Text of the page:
Comprised of more than 70 different neighborhood enclaves, Long Beach offers the big-town feel with a small town nature. The bustling Downtown is an area made up of both large business and residential high-rises, rich with a night life of restaurants, bars and entertainment venues. Many of the outer-lying neighborhoods give way to streets lined in green trees and single-family homes, with corridors of small mom & pop shops, restaurants and pubs.
There are plenty of reasons why Long Beach is high among many lists of places to live. It ranks third among all American cities in the growth of its lesbian, gay, bisexual and transgender (LGBT) population, according to South Florida Gay News. Residents recently elected its first gay mayor, Robert Garcia, who is also the first Latino and youngest mayor in city history. It also boasts a lesbian city council member, Gerry Schipske. This is just one of many examples of how comfortably both gay and straight people mix, mingle and cohabitate side by side, while having fun in the sun.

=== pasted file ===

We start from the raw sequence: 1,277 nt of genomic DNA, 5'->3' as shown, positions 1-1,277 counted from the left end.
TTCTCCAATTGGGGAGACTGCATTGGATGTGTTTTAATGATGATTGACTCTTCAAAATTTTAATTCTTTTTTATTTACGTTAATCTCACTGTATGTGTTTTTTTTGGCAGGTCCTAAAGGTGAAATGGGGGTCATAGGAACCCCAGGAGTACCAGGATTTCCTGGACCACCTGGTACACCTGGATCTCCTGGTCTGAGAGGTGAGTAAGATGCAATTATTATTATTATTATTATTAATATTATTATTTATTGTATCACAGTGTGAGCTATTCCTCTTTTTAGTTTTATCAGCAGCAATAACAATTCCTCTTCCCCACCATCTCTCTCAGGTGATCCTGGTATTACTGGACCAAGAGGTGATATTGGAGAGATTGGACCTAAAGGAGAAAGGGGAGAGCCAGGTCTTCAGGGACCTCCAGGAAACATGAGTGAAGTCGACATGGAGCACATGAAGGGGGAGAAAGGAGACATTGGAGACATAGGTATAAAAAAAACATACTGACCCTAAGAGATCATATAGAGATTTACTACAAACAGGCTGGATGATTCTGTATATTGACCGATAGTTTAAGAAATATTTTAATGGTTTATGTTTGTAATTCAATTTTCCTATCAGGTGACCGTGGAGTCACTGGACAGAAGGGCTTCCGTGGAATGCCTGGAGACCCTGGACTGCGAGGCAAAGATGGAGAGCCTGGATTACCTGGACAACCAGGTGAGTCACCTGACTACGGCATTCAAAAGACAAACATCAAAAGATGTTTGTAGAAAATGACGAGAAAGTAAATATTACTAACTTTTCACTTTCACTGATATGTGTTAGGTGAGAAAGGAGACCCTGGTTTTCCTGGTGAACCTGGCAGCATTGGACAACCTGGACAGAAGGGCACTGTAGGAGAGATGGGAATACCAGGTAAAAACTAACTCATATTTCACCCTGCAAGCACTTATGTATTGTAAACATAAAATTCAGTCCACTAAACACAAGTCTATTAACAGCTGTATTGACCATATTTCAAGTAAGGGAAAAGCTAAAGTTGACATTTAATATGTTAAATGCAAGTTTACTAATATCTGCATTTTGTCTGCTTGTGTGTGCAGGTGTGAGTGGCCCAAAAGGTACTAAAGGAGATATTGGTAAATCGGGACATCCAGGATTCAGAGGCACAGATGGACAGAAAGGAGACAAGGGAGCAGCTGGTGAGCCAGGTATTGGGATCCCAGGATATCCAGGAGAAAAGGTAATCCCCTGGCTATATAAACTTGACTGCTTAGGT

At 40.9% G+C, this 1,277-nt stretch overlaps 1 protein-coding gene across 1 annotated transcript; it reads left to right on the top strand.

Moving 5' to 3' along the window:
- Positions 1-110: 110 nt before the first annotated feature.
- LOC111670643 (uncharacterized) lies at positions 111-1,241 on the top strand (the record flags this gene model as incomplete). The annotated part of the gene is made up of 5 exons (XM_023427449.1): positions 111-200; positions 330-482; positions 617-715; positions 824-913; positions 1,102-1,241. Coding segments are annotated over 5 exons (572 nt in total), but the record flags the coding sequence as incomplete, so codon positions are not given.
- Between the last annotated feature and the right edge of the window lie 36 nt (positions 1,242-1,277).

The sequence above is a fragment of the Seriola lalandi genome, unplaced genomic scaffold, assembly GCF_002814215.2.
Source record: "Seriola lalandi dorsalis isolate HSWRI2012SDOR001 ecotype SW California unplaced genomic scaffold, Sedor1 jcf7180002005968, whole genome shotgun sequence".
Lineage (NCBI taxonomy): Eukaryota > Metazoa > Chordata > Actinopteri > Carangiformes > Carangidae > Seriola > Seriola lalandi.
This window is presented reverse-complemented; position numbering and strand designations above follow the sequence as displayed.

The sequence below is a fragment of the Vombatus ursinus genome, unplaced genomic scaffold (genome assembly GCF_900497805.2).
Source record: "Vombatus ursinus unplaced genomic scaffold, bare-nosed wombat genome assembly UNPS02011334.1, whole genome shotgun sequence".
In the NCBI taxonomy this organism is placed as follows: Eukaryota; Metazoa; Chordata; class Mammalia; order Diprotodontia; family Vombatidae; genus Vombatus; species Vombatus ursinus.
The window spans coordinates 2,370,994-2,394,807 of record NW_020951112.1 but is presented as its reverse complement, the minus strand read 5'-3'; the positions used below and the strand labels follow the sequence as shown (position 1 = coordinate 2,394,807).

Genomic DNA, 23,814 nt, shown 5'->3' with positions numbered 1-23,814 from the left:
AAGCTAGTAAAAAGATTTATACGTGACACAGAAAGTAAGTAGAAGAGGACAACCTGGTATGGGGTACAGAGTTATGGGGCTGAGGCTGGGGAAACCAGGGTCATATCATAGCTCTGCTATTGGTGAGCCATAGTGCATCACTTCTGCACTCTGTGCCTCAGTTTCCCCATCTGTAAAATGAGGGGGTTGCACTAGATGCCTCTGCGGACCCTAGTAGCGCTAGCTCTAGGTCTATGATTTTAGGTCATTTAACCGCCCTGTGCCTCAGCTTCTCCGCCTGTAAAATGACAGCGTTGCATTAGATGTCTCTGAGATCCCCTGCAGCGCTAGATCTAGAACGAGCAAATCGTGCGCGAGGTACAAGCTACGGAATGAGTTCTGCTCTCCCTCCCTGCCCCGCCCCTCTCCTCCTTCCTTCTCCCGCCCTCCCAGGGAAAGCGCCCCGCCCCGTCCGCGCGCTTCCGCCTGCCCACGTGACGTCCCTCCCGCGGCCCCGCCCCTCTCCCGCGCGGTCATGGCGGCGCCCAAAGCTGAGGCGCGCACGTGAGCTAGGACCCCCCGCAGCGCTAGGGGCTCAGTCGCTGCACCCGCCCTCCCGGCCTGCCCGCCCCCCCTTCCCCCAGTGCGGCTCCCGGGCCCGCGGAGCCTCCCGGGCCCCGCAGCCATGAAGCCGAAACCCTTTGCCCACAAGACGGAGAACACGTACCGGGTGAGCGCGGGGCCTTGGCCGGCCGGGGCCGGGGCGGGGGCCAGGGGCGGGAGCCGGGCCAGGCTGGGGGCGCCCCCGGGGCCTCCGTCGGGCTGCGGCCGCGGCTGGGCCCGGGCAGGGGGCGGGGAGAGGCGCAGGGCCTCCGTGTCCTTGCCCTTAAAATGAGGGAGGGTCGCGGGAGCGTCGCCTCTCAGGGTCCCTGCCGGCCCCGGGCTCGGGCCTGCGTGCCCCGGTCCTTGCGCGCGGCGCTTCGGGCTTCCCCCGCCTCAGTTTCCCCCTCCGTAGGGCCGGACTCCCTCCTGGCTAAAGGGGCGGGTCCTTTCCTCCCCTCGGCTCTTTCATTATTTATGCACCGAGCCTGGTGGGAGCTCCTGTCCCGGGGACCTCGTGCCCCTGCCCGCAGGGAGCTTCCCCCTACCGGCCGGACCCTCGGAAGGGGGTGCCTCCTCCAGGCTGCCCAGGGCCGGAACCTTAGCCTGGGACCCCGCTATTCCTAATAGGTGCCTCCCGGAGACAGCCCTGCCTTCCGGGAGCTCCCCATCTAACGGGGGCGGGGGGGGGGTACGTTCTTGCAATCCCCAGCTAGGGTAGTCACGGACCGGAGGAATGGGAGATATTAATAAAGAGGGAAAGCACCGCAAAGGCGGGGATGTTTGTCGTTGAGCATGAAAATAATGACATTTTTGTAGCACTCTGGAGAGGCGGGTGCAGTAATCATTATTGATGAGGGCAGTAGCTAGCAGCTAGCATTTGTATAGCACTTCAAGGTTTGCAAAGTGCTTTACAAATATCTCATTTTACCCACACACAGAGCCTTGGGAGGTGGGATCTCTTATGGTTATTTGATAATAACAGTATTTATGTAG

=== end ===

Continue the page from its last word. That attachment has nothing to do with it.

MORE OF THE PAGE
While some Ã¢â‚¬Å“queensÃ¢â‚¬Â may call other nearby cities home, only Long Beach can say it is home to the world-famous Queen Mary. Aside from the ocean liner, the city is also a draw with several other attractions, such The Pike, Shoreline Village, Aquarium of the Pacific, Long Beach Center for Performing Arts and Long Beach Convention Center. Springtime each year the city comes alive with its biggest event, as cars race through the streets of Downtown in the Long Beach Toyota Grand Prix during April. This gives way to many celebrations and festivals, including the second largest event in the city Ã¢â‚¬â€œ the Long Beach LGBT Pride Festival and Parade.
Here isÃ‚Â just a small glance at why so many love to make their home in the beach community. Keep your eyes on the lookout for upcoming posts, as IÃ¢â‚¬â„¢ll take a closer look at some of the more popular areas and other reasons why gays and lesbians love to dwell in Long Beach.